The coronavirus outbreak has been shaking up markets for the past month. But in the past five trading days, those wobbles turned into chaos.
"This was a week where so much in the world changed," said Kristina Hooper, chief global markets strategist at Invesco. "It was almost like a switch that was flicked . . . It's like a collage with elements of lots of different crises."
Markets were already on edge, but Saudi Arabia's decision to start an all-out oil price war with Russia set up a week that will live long in the memories of traders, investors and policymakers desperately scrambling to shore up confidence.
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Crude oil immediately tumbled by the most in almost three decades when markets opened on Monday. Energy companies and oil-exporting countries were hammered — ExxonMobil slid more than 14 per cent to its lowest since 1999 — but the moves were so violent, their effects rippled through the financial system.
Traders said the sell-off had been fairly orderly up to that point, but on Monday stresses first started to appear in a number of markets.
The next day brought some respite, with some investors betting that the ferocity of Monday's global market rout — the biggest one-day slide since the financial crisis — was overdone. Even oil prices rebounded.
"This is not 2008," BlackRock, the world's biggest asset manager, argued in a report on Tuesday. "The economy is on more solid footing and, importantly, the financial system is much more robust today than going into the crisis of 2008. We don't see this as an expansion-ending event — provided that a pre-emptive and co-ordinated policy response is delivered."
President Donald Trump on Tuesday also fuelled hopes of robust action, promising to unveil a "very dramatic" series of measures to cushion the economic impact. Unfortunately, these hopes were soon dashed.
Markets initially continued to cautiously rally on Wednesday, with an expansionary UK budget release and an emergency half percentage-point interest rate cut from the Bank of England nurturing hopes that policymakers would act aggressively to buttress economic growth.
But nervousness continued to simmer, not helped by Goldman Sachs predicting that stock markets would likely slide further. Then the World Health Organisation officially labelled the coronavirus a global pandemic and president Trump's televised address fanned investors' fears rather than allaying them.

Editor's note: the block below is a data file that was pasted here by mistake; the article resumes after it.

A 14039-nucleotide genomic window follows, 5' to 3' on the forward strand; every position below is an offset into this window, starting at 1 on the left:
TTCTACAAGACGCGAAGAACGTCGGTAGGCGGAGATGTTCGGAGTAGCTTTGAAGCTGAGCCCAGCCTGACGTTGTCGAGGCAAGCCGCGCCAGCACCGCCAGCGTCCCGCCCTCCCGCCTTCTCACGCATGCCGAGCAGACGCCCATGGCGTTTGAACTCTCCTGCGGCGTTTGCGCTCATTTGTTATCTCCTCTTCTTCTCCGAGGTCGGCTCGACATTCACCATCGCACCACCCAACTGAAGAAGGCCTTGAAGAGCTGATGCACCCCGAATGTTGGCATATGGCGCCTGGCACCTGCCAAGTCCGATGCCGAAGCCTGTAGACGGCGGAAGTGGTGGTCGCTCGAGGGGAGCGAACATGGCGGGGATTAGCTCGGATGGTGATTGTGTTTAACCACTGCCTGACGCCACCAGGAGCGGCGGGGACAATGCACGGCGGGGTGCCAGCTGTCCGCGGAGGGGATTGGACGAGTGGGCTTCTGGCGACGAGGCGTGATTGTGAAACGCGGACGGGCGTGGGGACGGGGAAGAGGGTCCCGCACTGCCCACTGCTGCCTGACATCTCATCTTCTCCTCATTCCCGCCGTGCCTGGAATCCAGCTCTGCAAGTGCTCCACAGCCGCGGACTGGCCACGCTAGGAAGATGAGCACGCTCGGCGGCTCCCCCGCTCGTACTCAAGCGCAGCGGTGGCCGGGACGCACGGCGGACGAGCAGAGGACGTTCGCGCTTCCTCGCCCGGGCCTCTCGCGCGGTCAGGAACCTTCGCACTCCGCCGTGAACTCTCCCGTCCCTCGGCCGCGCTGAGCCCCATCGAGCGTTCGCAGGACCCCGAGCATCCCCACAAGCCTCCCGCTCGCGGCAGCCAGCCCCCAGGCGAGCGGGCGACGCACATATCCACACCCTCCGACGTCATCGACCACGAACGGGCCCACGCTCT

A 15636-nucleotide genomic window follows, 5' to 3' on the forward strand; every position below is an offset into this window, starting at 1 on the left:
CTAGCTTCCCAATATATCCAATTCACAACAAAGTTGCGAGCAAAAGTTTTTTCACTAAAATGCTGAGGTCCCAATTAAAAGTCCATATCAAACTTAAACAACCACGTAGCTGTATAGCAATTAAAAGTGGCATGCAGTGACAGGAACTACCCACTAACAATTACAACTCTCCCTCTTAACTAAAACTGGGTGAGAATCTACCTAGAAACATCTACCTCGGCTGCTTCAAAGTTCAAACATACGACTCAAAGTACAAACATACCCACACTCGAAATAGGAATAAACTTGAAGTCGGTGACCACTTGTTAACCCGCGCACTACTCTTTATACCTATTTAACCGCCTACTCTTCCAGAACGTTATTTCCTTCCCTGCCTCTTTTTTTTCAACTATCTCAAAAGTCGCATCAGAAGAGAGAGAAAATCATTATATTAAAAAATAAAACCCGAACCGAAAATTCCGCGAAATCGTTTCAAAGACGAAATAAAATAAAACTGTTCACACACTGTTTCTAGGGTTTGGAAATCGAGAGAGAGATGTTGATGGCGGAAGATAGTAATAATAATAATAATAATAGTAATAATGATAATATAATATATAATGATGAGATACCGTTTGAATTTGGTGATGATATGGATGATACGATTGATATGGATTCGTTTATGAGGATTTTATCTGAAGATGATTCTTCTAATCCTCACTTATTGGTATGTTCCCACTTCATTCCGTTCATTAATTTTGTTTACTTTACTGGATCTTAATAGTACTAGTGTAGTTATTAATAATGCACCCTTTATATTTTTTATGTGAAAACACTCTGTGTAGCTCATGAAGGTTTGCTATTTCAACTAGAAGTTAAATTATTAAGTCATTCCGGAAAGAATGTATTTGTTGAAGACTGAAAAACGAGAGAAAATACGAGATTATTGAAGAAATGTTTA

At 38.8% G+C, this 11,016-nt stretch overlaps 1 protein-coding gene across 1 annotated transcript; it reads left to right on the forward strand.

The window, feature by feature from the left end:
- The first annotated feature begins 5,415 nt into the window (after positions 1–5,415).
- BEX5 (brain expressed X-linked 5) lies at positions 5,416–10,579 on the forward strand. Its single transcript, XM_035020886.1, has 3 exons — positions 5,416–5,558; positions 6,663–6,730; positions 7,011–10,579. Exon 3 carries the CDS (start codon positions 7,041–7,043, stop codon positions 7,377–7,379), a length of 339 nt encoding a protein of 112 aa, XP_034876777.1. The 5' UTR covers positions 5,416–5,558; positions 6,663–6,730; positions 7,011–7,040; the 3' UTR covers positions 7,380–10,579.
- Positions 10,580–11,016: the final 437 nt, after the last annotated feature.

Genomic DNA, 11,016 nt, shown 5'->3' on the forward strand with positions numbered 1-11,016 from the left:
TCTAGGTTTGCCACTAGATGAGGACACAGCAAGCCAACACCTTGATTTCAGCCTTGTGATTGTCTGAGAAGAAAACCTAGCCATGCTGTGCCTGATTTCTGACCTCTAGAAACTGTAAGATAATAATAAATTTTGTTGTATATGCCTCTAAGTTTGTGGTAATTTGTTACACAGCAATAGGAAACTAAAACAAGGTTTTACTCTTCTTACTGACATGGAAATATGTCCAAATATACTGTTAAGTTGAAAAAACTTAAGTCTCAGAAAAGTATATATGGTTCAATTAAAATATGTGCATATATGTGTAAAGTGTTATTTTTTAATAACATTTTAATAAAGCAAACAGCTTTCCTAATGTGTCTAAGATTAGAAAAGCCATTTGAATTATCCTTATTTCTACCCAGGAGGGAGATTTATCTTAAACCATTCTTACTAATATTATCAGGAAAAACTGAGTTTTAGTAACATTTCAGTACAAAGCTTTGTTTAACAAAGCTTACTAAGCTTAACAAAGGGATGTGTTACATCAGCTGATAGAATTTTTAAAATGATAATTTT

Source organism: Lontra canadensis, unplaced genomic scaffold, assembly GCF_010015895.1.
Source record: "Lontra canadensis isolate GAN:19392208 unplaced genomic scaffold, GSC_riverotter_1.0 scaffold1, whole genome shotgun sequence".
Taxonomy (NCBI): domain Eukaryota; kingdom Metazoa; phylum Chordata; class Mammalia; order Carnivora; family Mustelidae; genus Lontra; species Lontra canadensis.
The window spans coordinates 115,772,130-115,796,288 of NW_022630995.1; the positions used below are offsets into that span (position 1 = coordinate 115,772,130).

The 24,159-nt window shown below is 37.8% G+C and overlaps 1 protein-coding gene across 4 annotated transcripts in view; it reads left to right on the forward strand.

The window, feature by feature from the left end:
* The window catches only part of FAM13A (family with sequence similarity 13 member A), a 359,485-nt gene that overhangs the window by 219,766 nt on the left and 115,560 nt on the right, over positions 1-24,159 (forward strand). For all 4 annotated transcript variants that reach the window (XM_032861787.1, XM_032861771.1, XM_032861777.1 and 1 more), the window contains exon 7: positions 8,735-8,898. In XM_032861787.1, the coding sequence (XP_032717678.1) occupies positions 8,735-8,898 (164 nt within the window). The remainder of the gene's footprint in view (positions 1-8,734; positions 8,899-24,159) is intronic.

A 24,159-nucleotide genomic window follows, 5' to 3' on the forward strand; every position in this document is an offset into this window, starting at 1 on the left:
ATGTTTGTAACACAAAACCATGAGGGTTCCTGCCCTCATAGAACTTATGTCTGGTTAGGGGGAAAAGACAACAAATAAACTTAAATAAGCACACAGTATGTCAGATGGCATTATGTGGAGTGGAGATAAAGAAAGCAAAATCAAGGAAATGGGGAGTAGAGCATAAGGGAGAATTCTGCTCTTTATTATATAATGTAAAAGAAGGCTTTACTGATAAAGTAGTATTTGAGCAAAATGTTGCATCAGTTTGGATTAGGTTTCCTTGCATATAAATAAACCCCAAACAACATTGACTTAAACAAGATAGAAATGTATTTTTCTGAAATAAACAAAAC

Blaming a "foreign virus", he banned all travel from Europe — and initially mistakenly stated it included imports of goods. US stocks dived as he spoke, sending the Dow Jones Industrial Average into a bear market for the first time since the financial crisis, and the S&P 500 index teetering on the brink of one.
Perhaps most unnervingly, even US Treasuries — the ultimate haven at times of market stress — were hit on Wednesday evening, unnerving many analysts and investors, and presaging what proved to be one of the most tumultuous days for markets in history.
On Thursday, investor fear reached a peak. Asian markets collapsed as soon as they opened for trading. While the European Central Bank unveiled a series of stimulative measures, its efforts were overshadowed by ECB president Christine Lagarde saying that it was not the central bank's job to keep eurozone government borrowing costs in line with each other.
Lagarde subsequently scrambled to walk back her comments, but it still triggered the biggest ever one-day jump in Italian bond yields, and accelerated the European stock market rout triggered by president Trump's comments the previous evening.
In the US, investors grew increasingly nervous about what they said was a "broken" Treasury market, with ballooning spreads between different types of US government debt hinting at serious issues in market plumbing. "Liquidity in the Treasury market was worse than any time in 2008," said Gershon Distenfeld, co-head of fixed income at AllianceBernstein.
Alarmed, the Federal Reserve unveiled a multitrillion dollar operations to soothe the stresses. But after a brief rally, the US stock market sank like a stone, eventually suffering its biggest one-day fall since the 1987 "Black Monday" crash and formally ending the post-crisis bull market.
The scale of Thursday's market mayhem jarred more policymakers into action. Central banks in Japan, Australia, China and Norway all took measures to ease monetary policy, the EU vowed to relax its fiscal spending rules, and Italian and Spanish regulators banned short selling, helping markets rebound again.
"It's starting to get tempting to get back in," said Max Gokhman, head of asset allocation at Pacific Life. "When the bid for US Treasuries goes away, that's pretty close to the point of total capitulation."
Nonetheless, turbulence on this scale leaves lasting scars, through investor outflows, funds being shut down, banks turning more cautious on lending, companies halting investment plans and ordinary people curtailing spending.
Unless there is more clarity on the coronavirus and forceful leadership from policymakers, markets are likely to remain rocky, argues Hooper. "We're certainly getting closer to the bottom, but I don't think we're at it yet," she said. "This is probably a dead cat bounce."
Written by: Robin Wigglesworth
© Financial Times